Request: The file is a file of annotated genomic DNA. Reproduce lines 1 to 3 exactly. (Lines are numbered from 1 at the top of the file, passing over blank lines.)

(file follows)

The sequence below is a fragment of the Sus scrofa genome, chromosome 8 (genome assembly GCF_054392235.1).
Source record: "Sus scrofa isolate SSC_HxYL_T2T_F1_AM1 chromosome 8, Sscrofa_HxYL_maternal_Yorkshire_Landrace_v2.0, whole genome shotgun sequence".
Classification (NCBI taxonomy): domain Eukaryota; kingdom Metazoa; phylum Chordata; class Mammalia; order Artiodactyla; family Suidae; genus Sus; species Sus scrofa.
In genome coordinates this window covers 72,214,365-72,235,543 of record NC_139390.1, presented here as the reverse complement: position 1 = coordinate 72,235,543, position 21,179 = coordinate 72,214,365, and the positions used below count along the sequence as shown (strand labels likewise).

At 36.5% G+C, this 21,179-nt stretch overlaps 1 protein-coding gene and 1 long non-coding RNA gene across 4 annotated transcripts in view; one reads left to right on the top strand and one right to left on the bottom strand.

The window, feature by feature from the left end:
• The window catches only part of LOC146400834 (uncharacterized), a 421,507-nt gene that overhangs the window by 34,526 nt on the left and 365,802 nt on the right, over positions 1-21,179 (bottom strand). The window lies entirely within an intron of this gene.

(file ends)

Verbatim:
The sequence below is a fragment of the Sus scrofa genome, chromosome 8 (genome assembly GCF_054392235.1).
Source record: "Sus scrofa isolate SSC_HxYL_T2T_F1_AM1 chromosome 8, Sscrofa_HxYL_maternal_Yorkshire_Landrace_v2.0, whole genome shotgun sequence".
Classification (NCBI taxonomy): domain Eukaryota; kingdom Metazoa; phylum Chordata; class Mammalia; order Artiodactyla; family Suidae; genus Sus; species Sus scrofa.